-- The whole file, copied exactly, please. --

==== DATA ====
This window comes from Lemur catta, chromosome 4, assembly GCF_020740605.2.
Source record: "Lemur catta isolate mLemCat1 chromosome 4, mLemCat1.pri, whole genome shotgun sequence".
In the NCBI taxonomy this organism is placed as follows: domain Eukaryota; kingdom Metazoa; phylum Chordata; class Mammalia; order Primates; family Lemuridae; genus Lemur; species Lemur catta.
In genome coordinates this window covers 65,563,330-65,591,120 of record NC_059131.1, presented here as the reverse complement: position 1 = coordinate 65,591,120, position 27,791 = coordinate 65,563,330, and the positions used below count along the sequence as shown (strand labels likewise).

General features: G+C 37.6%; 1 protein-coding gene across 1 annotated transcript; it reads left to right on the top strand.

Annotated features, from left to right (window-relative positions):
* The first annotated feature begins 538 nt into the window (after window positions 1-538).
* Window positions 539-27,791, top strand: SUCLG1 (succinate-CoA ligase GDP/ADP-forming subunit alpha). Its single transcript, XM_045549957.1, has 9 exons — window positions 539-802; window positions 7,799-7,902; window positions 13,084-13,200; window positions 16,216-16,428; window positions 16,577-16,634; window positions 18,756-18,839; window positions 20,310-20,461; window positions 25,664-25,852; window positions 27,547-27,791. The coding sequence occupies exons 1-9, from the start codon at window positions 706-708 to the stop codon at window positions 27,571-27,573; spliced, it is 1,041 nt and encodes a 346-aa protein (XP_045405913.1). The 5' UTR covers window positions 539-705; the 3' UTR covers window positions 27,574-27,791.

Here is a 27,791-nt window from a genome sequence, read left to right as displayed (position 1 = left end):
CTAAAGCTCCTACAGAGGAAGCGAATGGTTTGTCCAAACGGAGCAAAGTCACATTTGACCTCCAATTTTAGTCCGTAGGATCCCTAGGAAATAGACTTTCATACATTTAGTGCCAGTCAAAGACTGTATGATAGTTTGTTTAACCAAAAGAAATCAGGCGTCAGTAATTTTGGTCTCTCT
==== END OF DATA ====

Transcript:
This window comes from Lemur catta, chromosome 4, assembly GCF_020740605.2.
Source record: "Lemur catta isolate mLemCat1 chromosome 4, mLemCat1.pri, whole genome shotgun sequence".
In the NCBI taxonomy this organism is placed as follows: domain Eukaryota; kingdom Metazoa; phylum Chordata; class Mammalia; order Primates; family Lemuridae; genus Lemur; species Lemur catta.
In genome coordinates this window covers 65,563,330-65,591,120 of record NC_059131.1, presented here as the reverse complement: position 1 = coordinate 65,591,120, position 27,791 = coordinate 65,563,330, and the positions used below count along the sequence as shown (strand labels likewise).

General features: G+C 37.6%; 1 protein-coding gene across 1 annotated transcript; it reads left to right on the top strand.

Annotated features, from left to right (window-relative positions):
* The first annotated feature begins 538 nt into the window (after window positions 1-538).
* Window positions 539-27,791, top strand: SUCLG1 (succinate-CoA ligase GDP/ADP-forming subunit alpha). Its single transcript, XM_045549957.1, has 9 exons — window positions 539-802; window positions 7,799-7,902; window positions 13,084-13,200; window positions 16,216-16,428; window positions 16,577-16,634; window positions 18,756-18,839; window positions 20,310-20,461; window positions 25,664-25,852; window positions 27,547-27,791. The coding sequence occupies exons 1-9, from the start codon at window positions 706-708 to the stop codon at window positions 27,571-27,573; spliced, it is 1,041 nt and encodes a 346-aa protein (XP_045405913.1). The 5' UTR covers window positions 539-705; the 3' UTR covers window positions 27,574-27,791.

Here is a 27,791-nt window from a genome sequence, read left to right as displayed (position 1 = left end):
CTAAAGCTCCTACAGAGGAAGCGAATGGTTTGTCCAAACGGAGCAAAGTCACATTTGACCTCCAATTTTAGTCCGTAGGATCCCTAGGAAATAGACTTTCATACATTTAGTGCCAGTCAAAGACTGTATGATAGTTTGTTTAACCAAAAGAAATCAGGCGTCAGTAATTTTGGTCTCTCT